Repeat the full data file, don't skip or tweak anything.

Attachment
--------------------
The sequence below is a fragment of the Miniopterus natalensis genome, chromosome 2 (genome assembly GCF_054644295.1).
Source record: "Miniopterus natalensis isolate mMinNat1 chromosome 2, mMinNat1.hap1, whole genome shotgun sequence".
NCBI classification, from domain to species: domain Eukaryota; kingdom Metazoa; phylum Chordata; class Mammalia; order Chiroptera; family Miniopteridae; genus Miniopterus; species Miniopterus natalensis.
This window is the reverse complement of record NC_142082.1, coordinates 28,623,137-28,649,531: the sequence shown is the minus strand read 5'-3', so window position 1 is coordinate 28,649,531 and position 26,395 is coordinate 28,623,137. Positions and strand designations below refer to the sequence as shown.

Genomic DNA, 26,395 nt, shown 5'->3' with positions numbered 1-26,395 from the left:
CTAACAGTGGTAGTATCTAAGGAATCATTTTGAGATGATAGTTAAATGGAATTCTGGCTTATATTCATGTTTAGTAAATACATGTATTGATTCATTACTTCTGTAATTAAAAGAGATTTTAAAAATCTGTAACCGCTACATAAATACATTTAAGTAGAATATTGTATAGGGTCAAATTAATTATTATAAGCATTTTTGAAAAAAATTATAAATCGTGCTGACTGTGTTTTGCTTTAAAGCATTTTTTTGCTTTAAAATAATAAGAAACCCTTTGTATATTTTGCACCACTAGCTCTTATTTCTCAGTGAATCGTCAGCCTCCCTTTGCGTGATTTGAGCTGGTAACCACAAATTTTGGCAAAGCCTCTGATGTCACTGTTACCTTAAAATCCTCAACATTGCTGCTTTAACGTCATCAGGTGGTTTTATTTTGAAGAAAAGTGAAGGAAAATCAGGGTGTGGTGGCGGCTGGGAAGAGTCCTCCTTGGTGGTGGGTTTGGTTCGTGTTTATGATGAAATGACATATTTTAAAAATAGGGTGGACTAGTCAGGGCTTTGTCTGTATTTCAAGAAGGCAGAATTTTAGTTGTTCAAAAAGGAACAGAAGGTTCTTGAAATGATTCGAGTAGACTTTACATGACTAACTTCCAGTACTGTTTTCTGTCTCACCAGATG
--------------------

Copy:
The sequence below is a fragment of the Miniopterus natalensis genome, chromosome 2 (genome assembly GCF_054644295.1).
Source record: "Miniopterus natalensis isolate mMinNat1 chromosome 2, mMinNat1.hap1, whole genome shotgun sequence".
NCBI classification, from domain to species: domain Eukaryota; kingdom Metazoa; phylum Chordata; class Mammalia; order Chiroptera; family Miniopteridae; genus Miniopterus; species Miniopterus natalensis.
This window is the reverse complement of record NC_142082.1, coordinates 28,623,137-28,649,531: the sequence shown is the minus strand read 5'-3', so window position 1 is coordinate 28,649,531 and position 26,395 is coordinate 28,623,137. Positions and strand designations below refer to the sequence as shown.

Genomic DNA, 26,395 nt, shown 5'->3' with positions numbered 1-26,395 from the left:
CTAACAGTGGTAGTATCTAAGGAATCATTTTGAGATGATAGTTAAATGGAATTCTGGCTTATATTCATGTTTAGTAAATACATGTATTGATTCATTACTTCTGTAATTAAAAGAGATTTTAAAAATCTGTAACCGCTACATAAATACATTTAAGTAGAATATTGTATAGGGTCAAATTAATTATTATAAGCATTTTTGAAAAAAATTATAAATCGTGCTGACTGTGTTTTGCTTTAAAGCATTTTTTTGCTTTAAAATAATAAGAAACCCTTTGTATATTTTGCACCACTAGCTCTTATTTCTCAGTGAATCGTCAGCCTCCCTTTGCGTGATTTGAGCTGGTAACCACAAATTTTGGCAAAGCCTCTGATGTCACTGTTACCTTAAAATCCTCAACATTGCTGCTTTAACGTCATCAGGTGGTTTTATTTTGAAGAAAAGTGAAGGAAAATCAGGGTGTGGTGGCGGCTGGGAAGAGTCCTCCTTGGTGGTGGGTTTGGTTCGTGTTTATGATGAAATGACATATTTTAAAAATAGGGTGGACTAGTCAGGGCTTTGTCTGTATTTCAAGAAGGCAGAATTTTAGTTGTTCAAAAAGGAACAGAAGGTTCTTGAAATGATTCGAGTAGACTTTACATGACTAACTTCCAGTACTGTTTTCTGTCTCACCAGATG